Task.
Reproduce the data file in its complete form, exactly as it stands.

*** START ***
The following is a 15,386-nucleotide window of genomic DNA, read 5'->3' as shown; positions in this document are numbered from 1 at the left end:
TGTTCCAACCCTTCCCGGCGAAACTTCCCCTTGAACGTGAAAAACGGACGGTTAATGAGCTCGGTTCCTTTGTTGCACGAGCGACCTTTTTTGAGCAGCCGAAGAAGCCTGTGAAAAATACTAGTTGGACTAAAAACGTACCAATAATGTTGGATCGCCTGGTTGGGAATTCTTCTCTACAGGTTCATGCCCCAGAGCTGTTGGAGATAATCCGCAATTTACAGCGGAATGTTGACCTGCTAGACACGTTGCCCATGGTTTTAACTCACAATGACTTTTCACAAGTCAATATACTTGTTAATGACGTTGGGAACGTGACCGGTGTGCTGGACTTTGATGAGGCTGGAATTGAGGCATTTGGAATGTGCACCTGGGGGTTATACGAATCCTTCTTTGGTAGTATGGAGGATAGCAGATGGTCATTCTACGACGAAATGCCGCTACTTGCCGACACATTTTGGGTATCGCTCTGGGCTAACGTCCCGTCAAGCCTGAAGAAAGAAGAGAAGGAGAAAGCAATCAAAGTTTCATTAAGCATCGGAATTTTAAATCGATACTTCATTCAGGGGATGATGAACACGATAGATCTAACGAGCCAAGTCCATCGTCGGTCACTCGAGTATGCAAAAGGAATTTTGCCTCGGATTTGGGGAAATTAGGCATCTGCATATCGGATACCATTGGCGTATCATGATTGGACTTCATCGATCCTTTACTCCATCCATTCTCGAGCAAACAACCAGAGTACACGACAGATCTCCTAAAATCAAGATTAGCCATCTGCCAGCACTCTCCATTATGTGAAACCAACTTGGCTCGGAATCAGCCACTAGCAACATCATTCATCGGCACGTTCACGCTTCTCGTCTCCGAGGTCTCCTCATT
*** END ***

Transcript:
The following is a 15,386-nucleotide window of genomic DNA, read 5'->3' as shown; positions in this document are numbered from 1 at the left end:
TGTTCCAACCCTTCCCGGCGAAACTTCCCCTTGAACGTGAAAAACGGACGGTTAATGAGCTCGGTTCCTTTGTTGCACGAGCGACCTTTTTTGAGCAGCCGAAGAAGCCTGTGAAAAATACTAGTTGGACTAAAAACGTACCAATAATGTTGGATCGCCTGGTTGGGAATTCTTCTCTACAGGTTCATGCCCCAGAGCTGTTGGAGATAATCCGCAATTTACAGCGGAATGTTGACCTGCTAGACACGTTGCCCATGGTTTTAACTCACAATGACTTTTCACAAGTCAATATACTTGTTAATGACGTTGGGAACGTGACCGGTGTGCTGGACTTTGATGAGGCTGGAATTGAGGCATTTGGAATGTGCACCTGGGGGTTATACGAATCCTTCTTTGGTAGTATGGAGGATAGCAGATGGTCATTCTACGACGAAATGCCGCTACTTGCCGACACATTTTGGGTATCGCTCTGGGCTAACGTCCCGTCAAGCCTGAAGAAAGAAGAGAAGGAGAAAGCAATCAAAGTTTCATTAAGCATCGGAATTTTAAATCGATACTTCATTCAGGGGATGATGAACACGATAGATCTAACGAGCCAAGTCCATCGTCGGTCACTCGAGTATGCAAAAGGAATTTTGCCTCGGATTTGGGGAAATTAGGCATCTGCATATCGGATACCATTGGCGTATCATGATTGGACTTCATCGATCCTTTACTCCATCCATTCTCGAGCAAACAACCAGAGTACACGACAGATCTCCTAAAATCAAGATTAGCCATCTGCCAGCACTCTCCATTATGTGAAACCAACTTGGCTCGGAATCAGCCACTAGCAACATCATTCATCGGCACGTTCACGCTTCTCGTCTCCGAGGTCTCCTCATT